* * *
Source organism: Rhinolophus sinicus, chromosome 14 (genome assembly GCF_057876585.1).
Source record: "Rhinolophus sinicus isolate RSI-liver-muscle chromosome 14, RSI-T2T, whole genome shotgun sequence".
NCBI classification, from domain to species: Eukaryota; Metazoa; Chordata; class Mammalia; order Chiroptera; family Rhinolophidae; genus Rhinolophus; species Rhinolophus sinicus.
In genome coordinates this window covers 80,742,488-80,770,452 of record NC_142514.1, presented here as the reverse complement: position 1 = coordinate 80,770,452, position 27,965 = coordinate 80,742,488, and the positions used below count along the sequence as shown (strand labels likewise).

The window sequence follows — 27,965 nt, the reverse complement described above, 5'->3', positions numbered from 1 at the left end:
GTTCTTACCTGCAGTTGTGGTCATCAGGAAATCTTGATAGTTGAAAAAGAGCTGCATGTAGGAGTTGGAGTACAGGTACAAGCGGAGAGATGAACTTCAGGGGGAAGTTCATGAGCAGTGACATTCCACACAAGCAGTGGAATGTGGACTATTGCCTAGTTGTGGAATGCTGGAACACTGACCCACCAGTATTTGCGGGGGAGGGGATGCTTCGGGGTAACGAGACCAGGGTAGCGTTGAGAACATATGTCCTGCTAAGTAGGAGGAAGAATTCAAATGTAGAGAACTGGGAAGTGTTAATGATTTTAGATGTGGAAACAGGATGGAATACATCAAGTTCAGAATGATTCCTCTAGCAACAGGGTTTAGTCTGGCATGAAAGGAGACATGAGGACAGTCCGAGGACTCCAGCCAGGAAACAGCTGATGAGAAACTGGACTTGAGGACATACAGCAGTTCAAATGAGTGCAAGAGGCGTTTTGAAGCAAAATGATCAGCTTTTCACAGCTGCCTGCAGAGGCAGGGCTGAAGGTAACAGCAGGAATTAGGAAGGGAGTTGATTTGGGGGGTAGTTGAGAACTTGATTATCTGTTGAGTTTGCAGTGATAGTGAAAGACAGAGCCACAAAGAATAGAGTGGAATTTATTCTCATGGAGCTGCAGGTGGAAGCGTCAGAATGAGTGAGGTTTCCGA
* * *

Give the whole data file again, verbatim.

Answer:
Source organism: Rhinolophus sinicus, chromosome 14 (genome assembly GCF_057876585.1).
Source record: "Rhinolophus sinicus isolate RSI-liver-muscle chromosome 14, RSI-T2T, whole genome shotgun sequence".
NCBI classification, from domain to species: Eukaryota; Metazoa; Chordata; class Mammalia; order Chiroptera; family Rhinolophidae; genus Rhinolophus; species Rhinolophus sinicus.
In genome coordinates this window covers 80,742,488-80,770,452 of record NC_142514.1, presented here as the reverse complement: position 1 = coordinate 80,770,452, position 27,965 = coordinate 80,742,488, and the positions used below count along the sequence as shown (strand labels likewise).

The window sequence follows — 27,965 nt, the reverse complement described above, 5'->3', positions numbered from 1 at the left end:
GTTCTTACCTGCAGTTGTGGTCATCAGGAAATCTTGATAGTTGAAAAAGAGCTGCATGTAGGAGTTGGAGTACAGGTACAAGCGGAGAGATGAACTTCAGGGGGAAGTTCATGAGCAGTGACATTCCACACAAGCAGTGGAATGTGGACTATTGCCTAGTTGTGGAATGCTGGAACACTGACCCACCAGTATTTGCGGGGGAGGGGATGCTTCGGGGTAACGAGACCAGGGTAGCGTTGAGAACATATGTCCTGCTAAGTAGGAGGAAGAATTCAAATGTAGAGAACTGGGAAGTGTTAATGATTTTAGATGTGGAAACAGGATGGAATACATCAAGTTCAGAATGATTCCTCTAGCAACAGGGTTTAGTCTGGCATGAAAGGAGACATGAGGACAGTCCGAGGACTCCAGCCAGGAAACAGCTGATGAGAAACTGGACTTGAGGACATACAGCAGTTCAAATGAGTGCAAGAGGCGTTTTGAAGCAAAATGATCAGCTTTTCACAGCTGCCTGCAGAGGCAGGGCTGAAGGTAACAGCAGGAATTAGGAAGGGAGTTGATTTGGGGGGTAGTTGAGAACTTGATTATCTGTTGAGTTTGCAGTGATAGTGAAAGACAGAGCCACAAAGAATAGAGTGGAATTTATTCTCATGGAGCTGCAGGTGGAAGCGTCAGAATGAGTGAGGTTTCCGA